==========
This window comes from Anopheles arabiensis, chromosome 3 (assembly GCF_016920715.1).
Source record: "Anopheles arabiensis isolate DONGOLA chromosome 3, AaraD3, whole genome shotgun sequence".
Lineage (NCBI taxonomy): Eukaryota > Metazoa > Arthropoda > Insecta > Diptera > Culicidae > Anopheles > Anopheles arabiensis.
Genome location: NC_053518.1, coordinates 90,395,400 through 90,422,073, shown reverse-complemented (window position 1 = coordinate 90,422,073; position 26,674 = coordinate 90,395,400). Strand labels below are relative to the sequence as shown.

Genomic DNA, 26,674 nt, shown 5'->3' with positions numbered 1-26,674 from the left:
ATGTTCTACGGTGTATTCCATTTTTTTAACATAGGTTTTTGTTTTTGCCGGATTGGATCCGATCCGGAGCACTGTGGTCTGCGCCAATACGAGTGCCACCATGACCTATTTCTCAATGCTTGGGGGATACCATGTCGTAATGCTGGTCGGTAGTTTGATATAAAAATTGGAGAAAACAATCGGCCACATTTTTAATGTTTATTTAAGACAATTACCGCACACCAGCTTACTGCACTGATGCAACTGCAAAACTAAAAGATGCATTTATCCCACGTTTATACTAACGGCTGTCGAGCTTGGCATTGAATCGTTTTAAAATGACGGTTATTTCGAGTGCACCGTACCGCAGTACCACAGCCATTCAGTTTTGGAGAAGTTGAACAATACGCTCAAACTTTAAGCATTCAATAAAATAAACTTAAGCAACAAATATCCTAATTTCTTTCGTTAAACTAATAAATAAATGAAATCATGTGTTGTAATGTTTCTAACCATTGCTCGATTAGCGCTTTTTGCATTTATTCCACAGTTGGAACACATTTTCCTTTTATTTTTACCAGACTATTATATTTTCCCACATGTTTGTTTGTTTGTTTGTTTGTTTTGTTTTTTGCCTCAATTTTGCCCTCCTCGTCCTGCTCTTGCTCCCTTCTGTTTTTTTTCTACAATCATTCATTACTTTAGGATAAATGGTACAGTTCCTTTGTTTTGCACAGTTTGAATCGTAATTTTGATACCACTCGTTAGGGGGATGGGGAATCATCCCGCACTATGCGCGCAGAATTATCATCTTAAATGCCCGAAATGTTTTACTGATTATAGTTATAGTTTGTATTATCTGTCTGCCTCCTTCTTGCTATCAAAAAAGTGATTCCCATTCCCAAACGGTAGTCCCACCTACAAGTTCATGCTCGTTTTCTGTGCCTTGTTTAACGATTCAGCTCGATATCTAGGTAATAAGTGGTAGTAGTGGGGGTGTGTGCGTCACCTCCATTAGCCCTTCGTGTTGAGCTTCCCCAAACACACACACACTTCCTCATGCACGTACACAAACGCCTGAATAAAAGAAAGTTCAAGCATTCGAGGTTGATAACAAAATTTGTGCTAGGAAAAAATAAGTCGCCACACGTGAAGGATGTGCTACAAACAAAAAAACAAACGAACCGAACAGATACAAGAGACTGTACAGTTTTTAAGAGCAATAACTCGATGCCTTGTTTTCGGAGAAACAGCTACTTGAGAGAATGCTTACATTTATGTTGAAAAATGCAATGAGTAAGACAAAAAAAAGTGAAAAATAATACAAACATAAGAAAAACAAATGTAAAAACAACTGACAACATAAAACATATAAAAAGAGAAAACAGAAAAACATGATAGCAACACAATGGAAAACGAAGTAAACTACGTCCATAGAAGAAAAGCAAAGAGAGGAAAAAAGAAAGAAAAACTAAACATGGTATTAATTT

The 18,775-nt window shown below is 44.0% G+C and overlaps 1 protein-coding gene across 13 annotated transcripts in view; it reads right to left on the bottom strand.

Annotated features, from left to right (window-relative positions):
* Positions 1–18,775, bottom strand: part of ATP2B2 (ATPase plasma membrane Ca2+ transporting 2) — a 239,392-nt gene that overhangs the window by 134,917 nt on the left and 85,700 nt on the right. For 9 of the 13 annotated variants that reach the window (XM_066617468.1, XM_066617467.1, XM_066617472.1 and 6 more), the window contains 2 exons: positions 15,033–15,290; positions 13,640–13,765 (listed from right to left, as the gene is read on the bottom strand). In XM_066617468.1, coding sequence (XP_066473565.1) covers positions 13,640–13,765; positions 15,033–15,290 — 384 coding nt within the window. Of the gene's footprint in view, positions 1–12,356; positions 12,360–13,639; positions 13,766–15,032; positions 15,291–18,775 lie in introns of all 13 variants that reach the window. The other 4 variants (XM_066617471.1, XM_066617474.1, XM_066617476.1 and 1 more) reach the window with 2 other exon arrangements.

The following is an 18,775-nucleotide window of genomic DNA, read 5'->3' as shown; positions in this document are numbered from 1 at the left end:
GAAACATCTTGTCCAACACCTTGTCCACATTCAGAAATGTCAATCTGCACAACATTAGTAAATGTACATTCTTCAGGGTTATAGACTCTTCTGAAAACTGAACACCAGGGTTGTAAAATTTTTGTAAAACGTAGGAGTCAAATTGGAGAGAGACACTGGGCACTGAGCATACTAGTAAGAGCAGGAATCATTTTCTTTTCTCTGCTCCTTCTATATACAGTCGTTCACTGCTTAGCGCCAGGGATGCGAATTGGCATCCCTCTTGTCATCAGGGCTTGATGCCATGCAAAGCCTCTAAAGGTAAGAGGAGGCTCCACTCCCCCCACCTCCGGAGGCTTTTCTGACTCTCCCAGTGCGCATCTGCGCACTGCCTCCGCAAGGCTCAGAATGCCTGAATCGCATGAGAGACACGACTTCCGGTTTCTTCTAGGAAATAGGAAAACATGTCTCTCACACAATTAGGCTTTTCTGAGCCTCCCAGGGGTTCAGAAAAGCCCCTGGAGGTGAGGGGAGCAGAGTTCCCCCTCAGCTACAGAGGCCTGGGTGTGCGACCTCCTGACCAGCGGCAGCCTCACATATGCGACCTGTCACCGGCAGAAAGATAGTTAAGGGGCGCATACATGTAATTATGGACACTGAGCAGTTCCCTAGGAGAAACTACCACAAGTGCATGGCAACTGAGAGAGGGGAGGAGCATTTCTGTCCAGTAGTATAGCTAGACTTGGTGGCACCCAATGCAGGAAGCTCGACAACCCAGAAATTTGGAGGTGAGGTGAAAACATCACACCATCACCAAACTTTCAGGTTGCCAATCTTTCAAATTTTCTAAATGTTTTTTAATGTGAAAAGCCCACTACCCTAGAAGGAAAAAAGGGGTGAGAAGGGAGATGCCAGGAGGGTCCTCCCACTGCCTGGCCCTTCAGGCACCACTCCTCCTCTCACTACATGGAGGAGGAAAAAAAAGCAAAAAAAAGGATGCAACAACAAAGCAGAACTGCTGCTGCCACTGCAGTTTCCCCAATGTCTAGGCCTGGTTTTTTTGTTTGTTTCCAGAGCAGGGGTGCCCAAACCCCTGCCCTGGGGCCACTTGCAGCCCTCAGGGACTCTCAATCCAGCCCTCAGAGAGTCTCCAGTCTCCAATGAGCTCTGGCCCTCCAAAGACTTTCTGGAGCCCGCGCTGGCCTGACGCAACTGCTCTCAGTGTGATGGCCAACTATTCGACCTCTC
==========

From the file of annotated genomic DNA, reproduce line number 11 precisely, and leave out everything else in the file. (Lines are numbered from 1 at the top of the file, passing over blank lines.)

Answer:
GAAACATCTTGTCCAACACCTTGTCCACATTCAGAAATGTCAATCTGCACAACATTAGTAAATGTACATTCTTCAGGGTTATAGACTCTTCTGAAAACTGAACACCAGGGTTGTAAAATTTTTGTAAAACGTAGGAGTCAAATTGGAGAGAGACACTGGGCACTGAGCATACTAGTAAGAGCAGGAATCATTTTCTTTTCTCTGCTCCTTCTATATACAGTCGTTCACTGCTTAGCGCCAGGGATGCGAATTGGCATCCCTCTTGTCATCAGGGCTTGATGCCATGCAAAGCCTCTAAAGGTAAGAGGAGGCTCCACTCCCCCCACCTCCGGAGGCTTTTCTGACTCTCCCAGTGCGCATCTGCGCACTGCCTCCGCAAGGCTCAGAATGCCTGAATCGCATGAGAGACACGACTTCCGGTTTCTTCTAGGAAATAGGAAAACATGTCTCTCACACAATTAGGCTTTTCTGAGCCTCCCAGGGGTTCAGAAAAGCCCCTGGAGGTGAGGGGAGCAGAGTTCCCCCTCAGCTACAGAGGCCTGGGTGTGCGACCTCCTGACCAGCGGCAGCCTCACATATGCGACCTGTCACCGGCAGAAAGATAGTTAAGGGGCGCATACATGTAATTATGGACACTGAGCAGTTCCCTAGGAGAAACTACCACAAGTGCATGGCAACTGAGAGAGGGGAGGAGCATTTCTGTCCAGTAGTATAGCTAGACTTGGTGGCACCCAATGCAGGAAGCTCGACAACCCAGAAATTTGGAGGTGAGGTGAAAACATCACACCATCACCAAACTTTCAGGTTGCCAATCTTTCAAATTTTCTAAATGTTTTTTAATGTGAAAAGCCCACTACCCTAGAAGGAAAAAAGGGGTGAGAAGGGAGATGCCAGGAGGGTCCTCCCACTGCCTGGCCCTTCAGGCACCACTCCTCCTCTCACTACATGGAGGAGGAAAAAAAAGCAAAAAAAAGGATGCAACAACAAAGCAGAACTGCTGCTGCCACTGCAGTTTCCCCAATGTCTAGGCCTGGTTTTTTTGTTTGTTTCCAGAGCAGGGGTGCCCAAACCCCTGCCCTGGGGCCACTTGCAGCCCTCAGGGACTCTCAATCCAGCCCTCAGAGAGTCTCCAGTCTCCAATGAGCTCTGGCCCTCCAAAGACTTTCTGGAGCCCGCGCTGGCCTGACGCAACTGCTCTCAGTGTGATGGCCAACTATTCGACCTCTC